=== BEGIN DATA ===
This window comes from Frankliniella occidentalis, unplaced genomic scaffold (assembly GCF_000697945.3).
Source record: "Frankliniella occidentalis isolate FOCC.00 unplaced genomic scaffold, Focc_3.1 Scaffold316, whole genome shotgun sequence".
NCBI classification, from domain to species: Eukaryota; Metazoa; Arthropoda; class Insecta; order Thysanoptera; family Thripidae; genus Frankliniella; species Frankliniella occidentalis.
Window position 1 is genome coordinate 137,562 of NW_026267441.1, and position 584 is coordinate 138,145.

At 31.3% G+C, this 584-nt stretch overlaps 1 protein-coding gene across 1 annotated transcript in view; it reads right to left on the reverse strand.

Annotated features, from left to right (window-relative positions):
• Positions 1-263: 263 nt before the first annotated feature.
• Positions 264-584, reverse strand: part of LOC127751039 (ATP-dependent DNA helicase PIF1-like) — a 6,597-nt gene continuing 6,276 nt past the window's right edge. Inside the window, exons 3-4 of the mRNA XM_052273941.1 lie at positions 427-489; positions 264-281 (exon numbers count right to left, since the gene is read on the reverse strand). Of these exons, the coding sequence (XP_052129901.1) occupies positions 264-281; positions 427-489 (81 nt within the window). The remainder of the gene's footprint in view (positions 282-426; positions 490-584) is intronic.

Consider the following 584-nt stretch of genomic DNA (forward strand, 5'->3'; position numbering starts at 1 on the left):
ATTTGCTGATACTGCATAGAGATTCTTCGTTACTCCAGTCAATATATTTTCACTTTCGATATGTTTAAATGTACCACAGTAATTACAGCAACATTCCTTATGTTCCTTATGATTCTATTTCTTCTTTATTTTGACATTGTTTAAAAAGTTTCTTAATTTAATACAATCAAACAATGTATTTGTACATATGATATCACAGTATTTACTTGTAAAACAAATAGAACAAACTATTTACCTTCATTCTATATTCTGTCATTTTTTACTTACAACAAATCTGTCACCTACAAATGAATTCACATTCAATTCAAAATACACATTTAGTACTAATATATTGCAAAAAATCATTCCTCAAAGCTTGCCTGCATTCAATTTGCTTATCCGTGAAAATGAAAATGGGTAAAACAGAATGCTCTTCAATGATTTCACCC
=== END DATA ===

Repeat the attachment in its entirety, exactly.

This window comes from Frankliniella occidentalis, unplaced genomic scaffold (assembly GCF_000697945.3).
Source record: "Frankliniella occidentalis isolate FOCC.00 unplaced genomic scaffold, Focc_3.1 Scaffold316, whole genome shotgun sequence".
NCBI classification, from domain to species: Eukaryota; Metazoa; Arthropoda; class Insecta; order Thysanoptera; family Thripidae; genus Frankliniella; species Frankliniella occidentalis.
Window position 1 is genome coordinate 137,562 of NW_026267441.1, and position 584 is coordinate 138,145.

At 31.3% G+C, this 584-nt stretch overlaps 1 protein-coding gene across 1 annotated transcript in view; it reads right to left on the reverse strand.

Annotated features, from left to right (window-relative positions):
• Positions 1-263: 263 nt before the first annotated feature.
• Positions 264-584, reverse strand: part of LOC127751039 (ATP-dependent DNA helicase PIF1-like) — a 6,597-nt gene continuing 6,276 nt past the window's right edge. Inside the window, exons 3-4 of the mRNA XM_052273941.1 lie at positions 427-489; positions 264-281 (exon numbers count right to left, since the gene is read on the reverse strand). Of these exons, the coding sequence (XP_052129901.1) occupies positions 264-281; positions 427-489 (81 nt within the window). The remainder of the gene's footprint in view (positions 282-426; positions 490-584) is intronic.

Consider the following 584-nt stretch of genomic DNA (forward strand, 5'->3'; position numbering starts at 1 on the left):
ATTTGCTGATACTGCATAGAGATTCTTCGTTACTCCAGTCAATATATTTTCACTTTCGATATGTTTAAATGTACCACAGTAATTACAGCAACATTCCTTATGTTCCTTATGATTCTATTTCTTCTTTATTTTGACATTGTTTAAAAAGTTTCTTAATTTAATACAATCAAACAATGTATTTGTACATATGATATCACAGTATTTACTTGTAAAACAAATAGAACAAACTATTTACCTTCATTCTATATTCTGTCATTTTTTACTTACAACAAATCTGTCACCTACAAATGAATTCACATTCAATTCAAAATACACATTTAGTACTAATATATTGCAAAAAATCATTCCTCAAAGCTTGCCTGCATTCAATTTGCTTATCCGTGAAAATGAAAATGGGTAAAACAGAATGCTCTTCAATGATTTCACCC